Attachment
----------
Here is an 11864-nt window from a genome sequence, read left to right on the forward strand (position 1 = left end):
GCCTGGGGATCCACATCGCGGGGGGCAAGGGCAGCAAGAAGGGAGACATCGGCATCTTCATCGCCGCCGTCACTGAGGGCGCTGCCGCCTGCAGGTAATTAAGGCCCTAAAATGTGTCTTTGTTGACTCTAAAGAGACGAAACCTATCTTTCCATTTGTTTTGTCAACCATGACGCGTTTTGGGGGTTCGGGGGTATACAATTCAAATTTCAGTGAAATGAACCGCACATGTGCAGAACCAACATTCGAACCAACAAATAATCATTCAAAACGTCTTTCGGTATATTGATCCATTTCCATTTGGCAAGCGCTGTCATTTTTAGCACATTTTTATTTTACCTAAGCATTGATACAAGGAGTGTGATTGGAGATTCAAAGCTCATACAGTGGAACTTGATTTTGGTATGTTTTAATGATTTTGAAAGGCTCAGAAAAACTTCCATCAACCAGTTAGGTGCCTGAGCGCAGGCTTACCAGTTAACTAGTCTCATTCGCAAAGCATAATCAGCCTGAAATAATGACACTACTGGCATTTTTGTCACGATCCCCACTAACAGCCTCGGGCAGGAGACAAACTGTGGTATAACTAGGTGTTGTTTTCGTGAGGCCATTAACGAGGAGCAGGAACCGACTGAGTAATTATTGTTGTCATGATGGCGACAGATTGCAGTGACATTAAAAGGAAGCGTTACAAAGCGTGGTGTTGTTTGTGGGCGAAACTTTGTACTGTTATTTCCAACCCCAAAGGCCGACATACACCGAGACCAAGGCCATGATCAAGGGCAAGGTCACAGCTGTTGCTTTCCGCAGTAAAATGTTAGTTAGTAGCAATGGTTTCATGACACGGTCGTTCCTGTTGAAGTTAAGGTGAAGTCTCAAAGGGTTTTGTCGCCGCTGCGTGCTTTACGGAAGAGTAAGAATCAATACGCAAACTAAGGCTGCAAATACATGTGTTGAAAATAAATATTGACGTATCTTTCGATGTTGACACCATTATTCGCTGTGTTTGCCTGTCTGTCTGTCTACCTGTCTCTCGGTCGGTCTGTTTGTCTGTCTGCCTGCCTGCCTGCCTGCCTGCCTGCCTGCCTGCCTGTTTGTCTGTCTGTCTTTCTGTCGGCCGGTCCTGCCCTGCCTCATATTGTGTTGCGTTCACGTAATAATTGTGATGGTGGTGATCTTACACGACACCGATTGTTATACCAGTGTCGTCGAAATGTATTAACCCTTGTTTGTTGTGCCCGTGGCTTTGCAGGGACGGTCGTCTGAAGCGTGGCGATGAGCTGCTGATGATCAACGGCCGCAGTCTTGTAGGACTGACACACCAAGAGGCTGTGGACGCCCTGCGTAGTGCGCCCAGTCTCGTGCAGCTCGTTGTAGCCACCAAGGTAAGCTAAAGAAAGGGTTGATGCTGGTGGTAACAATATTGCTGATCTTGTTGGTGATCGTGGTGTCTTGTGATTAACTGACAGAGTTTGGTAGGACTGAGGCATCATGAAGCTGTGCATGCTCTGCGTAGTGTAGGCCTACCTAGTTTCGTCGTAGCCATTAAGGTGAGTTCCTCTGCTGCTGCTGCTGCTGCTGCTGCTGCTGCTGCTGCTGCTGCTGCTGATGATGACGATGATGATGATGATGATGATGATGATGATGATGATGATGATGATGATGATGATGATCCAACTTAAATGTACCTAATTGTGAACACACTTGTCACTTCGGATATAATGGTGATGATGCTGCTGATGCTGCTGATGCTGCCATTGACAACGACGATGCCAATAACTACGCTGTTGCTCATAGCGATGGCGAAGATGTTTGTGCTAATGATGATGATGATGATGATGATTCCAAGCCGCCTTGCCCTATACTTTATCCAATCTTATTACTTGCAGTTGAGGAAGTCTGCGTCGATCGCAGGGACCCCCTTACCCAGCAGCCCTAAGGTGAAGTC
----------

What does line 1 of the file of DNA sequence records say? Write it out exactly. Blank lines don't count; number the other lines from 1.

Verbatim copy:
Here is an 11864-nt window from a genome sequence, read left to right on the forward strand (position 1 = left end):